Despite those early difficult years, my brothers and I turned out great, because my mom was determined to make a better world for us, and to give us every opportunity to succeed. She read all those statistics about children with divorced parents, and decided we weren’t going to be those statistics. She’s an awesome mom, and she pulled through.

    So will you because you’re an awesome mom. Right now it’s tough, but you will adapt, get stronger, and do even better because you have Marlo and Leta as your guiding lights. Also, remember to ask for help when you need it, and you feel overwhelmed. It’s okay to take breaks every now and then. It’s okay to go away for a trip to get “you” time, and to leave your kids with your parents or relatives. You also need to take care of yourself. My mom did that whenever she got overwhelmed, and we’d go off to my grandparents’ for the summer, and we came back to a happy, newly re-charged Mom who was ready to kick ass into gear :-)

  • Bannod

    And we’re holding onto you.

  • vrcmama

    No parent, single or partnered, can make it work all the time. Ask for help. As a single parent you just learn to rely on a network of family and friends and very patient children who don’t mind eating a protein bar in the car on the way to school or spraying Febreeze on their clothes because mommy ran out of time to do the load of laundry with their school uniform in it. Of course I have a boy so smelling good isn’t a priority for him. Your girls may feel differently. Asking for help was the hardest part for me. I felt I had failed at my marriage so why let everyone see I was failing as a parent? I know now I wasn’t failing, raising a kid is just so dang hard! Hang in there.

  • sprogblogger

    I just wanted to let you know that I’m thinking of you, wishing you well. Which sounds lame. And I know I’m just one out of a gazillion people saying & thinking that. So I wasn’t going to log in & comment, but then I figured that the only good thing about going through something horrible in full view of the entire blogging community is that, sometimes, people take the time to tell you that you’re in their thoughts, and that they wish things would get easier for you. So there it is. Thinking of you, and hoping things get easier, soon.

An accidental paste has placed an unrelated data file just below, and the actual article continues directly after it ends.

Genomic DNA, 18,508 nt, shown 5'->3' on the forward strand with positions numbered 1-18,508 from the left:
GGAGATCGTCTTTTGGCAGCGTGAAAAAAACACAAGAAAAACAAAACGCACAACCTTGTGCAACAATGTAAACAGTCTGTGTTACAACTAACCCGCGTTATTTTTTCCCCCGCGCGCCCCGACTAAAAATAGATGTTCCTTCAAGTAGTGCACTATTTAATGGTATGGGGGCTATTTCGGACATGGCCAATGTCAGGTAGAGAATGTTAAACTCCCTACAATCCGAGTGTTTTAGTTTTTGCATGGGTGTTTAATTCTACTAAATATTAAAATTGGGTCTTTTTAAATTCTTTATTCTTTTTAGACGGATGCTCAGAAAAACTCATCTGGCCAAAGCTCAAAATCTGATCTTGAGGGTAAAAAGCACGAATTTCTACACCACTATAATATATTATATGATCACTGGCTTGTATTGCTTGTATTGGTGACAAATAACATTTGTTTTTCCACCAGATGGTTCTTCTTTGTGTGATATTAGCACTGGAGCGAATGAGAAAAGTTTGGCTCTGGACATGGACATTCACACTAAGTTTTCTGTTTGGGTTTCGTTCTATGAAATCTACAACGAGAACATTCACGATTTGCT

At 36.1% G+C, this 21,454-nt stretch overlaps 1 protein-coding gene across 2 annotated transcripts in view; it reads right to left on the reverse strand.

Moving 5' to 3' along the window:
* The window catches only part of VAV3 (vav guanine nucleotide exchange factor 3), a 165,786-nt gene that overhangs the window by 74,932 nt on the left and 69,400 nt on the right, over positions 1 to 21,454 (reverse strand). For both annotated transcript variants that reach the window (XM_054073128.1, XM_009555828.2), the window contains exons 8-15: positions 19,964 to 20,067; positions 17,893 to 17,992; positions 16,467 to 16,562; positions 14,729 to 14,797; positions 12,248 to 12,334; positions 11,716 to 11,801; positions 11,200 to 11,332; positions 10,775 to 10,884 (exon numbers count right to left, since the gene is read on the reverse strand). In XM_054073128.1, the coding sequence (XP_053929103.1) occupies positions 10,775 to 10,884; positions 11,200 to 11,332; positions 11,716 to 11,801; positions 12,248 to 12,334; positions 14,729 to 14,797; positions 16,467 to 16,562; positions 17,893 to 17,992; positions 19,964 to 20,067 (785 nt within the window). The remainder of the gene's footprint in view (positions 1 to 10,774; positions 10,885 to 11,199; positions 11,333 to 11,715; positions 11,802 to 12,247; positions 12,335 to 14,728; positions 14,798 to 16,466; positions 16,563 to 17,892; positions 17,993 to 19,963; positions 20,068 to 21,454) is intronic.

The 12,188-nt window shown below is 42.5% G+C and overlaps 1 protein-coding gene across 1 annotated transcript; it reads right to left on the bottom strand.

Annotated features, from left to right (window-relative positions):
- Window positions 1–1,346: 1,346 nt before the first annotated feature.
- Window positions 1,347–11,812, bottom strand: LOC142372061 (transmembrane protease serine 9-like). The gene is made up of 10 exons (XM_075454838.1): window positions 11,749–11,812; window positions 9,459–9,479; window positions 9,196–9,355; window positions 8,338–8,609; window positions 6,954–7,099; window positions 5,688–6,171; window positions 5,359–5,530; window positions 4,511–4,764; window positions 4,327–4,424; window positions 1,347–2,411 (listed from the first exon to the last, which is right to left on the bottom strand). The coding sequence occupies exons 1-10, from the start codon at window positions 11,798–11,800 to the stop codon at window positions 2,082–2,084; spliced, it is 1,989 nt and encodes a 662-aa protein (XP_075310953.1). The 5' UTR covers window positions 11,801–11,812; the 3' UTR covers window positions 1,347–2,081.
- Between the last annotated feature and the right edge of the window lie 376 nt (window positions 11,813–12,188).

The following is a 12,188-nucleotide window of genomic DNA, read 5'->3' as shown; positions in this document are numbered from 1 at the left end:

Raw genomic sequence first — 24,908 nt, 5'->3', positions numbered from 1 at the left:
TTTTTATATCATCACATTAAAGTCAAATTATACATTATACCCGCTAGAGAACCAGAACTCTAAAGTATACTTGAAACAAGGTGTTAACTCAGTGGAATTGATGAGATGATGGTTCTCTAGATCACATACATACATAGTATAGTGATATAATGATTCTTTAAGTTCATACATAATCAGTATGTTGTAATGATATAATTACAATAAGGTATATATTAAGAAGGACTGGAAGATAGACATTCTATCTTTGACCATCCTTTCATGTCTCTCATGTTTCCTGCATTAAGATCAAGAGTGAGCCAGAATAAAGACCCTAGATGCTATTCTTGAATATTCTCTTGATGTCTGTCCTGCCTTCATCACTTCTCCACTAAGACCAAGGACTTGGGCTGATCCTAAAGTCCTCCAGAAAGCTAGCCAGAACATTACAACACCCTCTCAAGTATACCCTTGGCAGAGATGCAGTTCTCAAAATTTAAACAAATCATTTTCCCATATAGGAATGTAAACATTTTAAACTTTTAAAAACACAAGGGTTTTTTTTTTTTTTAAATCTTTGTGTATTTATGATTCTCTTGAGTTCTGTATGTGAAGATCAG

• aurora1357

    Good luck. *hugs* I’m rooting for you.

  • Boni

    I spent 7 weeks in my pajamas, waking only to drop them off to school and pick them up before hiding out in the back of my house with a six pack and some smokes. I thought really, how long is this gonna last? Four years later . . .
    I can’t give you advice, I am not even equipped to advise myself sometimes. I can only hold your hand, and I am. I read Joan Didion’s Year of Magical Thinking during these times. It gave me perspective of my grief. It still resonates.

  • Ashley2b

    Single momhood can just plain suck sometimes, especially when you’re running your own business. I, in a moment of insanity, decided to add grad school to the mix a year ago in addition to running a business and single mom’ing two kids. The only thing that maintains my sanity when I get overwhelmed is writing everything down. Even though I haven’t actually accomplished any of the million and five things I need to do, just seeing it out on paper and not swimming around in my brain waiting to get lost helps.